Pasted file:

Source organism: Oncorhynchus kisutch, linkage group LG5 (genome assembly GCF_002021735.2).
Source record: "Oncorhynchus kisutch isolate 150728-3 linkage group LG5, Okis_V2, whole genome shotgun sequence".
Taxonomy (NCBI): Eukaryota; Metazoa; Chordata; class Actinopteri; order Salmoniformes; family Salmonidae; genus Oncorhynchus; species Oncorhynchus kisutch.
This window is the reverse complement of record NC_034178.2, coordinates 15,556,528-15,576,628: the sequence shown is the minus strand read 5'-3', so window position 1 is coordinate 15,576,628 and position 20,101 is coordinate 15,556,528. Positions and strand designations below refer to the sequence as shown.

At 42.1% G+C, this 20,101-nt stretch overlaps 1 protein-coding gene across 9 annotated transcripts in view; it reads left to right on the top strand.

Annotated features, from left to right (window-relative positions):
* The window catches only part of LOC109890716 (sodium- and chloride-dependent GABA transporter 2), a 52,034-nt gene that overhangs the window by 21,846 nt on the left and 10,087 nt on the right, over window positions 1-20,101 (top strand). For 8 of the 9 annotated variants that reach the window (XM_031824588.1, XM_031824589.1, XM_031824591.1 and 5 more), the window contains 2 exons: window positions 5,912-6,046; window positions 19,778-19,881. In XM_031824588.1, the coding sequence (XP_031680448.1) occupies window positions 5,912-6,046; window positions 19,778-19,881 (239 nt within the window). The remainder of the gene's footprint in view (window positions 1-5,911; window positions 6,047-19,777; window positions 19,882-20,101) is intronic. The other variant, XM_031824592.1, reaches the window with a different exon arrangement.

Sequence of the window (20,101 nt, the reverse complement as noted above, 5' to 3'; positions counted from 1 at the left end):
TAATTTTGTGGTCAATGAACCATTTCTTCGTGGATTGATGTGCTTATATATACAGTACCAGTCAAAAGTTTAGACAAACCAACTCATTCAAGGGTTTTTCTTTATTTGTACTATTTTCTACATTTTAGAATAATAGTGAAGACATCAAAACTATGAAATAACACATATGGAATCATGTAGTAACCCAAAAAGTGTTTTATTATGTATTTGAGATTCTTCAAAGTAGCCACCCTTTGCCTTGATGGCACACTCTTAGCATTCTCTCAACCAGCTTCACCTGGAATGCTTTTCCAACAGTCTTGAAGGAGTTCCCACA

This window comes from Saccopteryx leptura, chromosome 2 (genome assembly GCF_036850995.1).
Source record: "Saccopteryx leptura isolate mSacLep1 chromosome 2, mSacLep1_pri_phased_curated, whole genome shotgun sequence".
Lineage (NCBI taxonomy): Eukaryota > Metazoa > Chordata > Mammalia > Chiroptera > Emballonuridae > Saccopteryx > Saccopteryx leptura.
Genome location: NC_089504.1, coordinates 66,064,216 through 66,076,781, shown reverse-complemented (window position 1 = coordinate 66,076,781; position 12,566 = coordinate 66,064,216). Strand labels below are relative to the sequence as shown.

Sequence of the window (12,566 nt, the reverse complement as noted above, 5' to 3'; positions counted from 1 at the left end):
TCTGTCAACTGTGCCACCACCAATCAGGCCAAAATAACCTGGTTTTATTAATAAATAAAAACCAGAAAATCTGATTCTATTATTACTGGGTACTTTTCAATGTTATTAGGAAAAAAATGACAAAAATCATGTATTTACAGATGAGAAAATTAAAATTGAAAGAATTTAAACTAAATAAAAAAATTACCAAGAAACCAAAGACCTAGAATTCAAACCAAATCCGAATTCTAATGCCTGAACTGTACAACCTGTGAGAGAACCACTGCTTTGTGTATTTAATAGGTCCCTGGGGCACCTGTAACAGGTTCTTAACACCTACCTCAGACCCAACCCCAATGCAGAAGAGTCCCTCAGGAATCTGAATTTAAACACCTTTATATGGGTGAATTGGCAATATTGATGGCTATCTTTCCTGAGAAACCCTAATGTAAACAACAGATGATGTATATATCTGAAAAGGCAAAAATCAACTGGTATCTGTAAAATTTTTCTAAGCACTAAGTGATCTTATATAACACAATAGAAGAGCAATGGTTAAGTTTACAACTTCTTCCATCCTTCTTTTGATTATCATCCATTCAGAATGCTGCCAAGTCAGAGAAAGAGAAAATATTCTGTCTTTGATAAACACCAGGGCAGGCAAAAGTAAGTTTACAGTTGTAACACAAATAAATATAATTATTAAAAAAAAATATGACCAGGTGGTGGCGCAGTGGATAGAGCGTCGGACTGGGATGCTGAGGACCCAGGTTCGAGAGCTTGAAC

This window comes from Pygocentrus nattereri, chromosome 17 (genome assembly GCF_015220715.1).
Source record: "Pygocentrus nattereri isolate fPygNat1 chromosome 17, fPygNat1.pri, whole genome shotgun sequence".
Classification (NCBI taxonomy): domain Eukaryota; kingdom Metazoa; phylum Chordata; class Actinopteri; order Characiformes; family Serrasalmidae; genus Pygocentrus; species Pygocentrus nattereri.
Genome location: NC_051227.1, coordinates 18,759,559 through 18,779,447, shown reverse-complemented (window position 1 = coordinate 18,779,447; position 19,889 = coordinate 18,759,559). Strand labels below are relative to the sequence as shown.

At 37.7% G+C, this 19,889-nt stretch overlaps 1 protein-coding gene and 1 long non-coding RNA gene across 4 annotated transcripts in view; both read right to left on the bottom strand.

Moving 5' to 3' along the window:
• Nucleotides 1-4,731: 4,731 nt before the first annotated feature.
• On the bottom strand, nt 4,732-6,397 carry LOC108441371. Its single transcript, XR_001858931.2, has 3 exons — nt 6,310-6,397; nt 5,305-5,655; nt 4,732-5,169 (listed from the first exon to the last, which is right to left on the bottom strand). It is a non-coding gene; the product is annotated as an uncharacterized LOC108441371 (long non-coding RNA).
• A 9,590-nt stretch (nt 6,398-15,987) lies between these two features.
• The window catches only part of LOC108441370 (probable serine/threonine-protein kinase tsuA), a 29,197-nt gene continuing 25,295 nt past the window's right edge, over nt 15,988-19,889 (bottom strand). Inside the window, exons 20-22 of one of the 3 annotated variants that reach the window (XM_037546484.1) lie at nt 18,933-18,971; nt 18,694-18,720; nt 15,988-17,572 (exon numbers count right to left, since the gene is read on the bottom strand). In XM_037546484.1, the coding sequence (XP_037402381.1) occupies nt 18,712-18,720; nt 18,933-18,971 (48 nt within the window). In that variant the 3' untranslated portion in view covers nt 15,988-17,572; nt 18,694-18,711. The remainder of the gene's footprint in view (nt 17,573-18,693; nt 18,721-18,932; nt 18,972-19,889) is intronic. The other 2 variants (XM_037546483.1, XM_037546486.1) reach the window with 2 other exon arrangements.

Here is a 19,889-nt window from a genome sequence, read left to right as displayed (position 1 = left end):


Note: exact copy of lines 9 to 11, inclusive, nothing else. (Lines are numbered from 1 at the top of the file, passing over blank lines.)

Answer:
TAATTTTGTGGTCAATGAACCATTTCTTCGTGGATTGATGTGCTTATATATACAGTACCAGTCAAAAGTTTAGACAAACCAACTCATTCAAGGGTTTTTCTTTATTTGTACTATTTTCTACATTTTAGAATAATAGTGAAGACATCAAAACTATGAAATAACACATATGGAATCATGTAGTAACCCAAAAAGTGTTTTATTATGTATTTGAGATTCTTCAAAGTAGCCACCCTTTGCCTTGATGGCACACTCTTAGCATTCTCTCAACCAGCTTCACCTGGAATGCTTTTCCAACAGTCTTGAAGGAGTTCCCACA

This window comes from Saccopteryx leptura, chromosome 2 (genome assembly GCF_036850995.1).
Source record: "Saccopteryx leptura isolate mSacLep1 chromosome 2, mSacLep1_pri_phased_curated, whole genome shotgun sequence".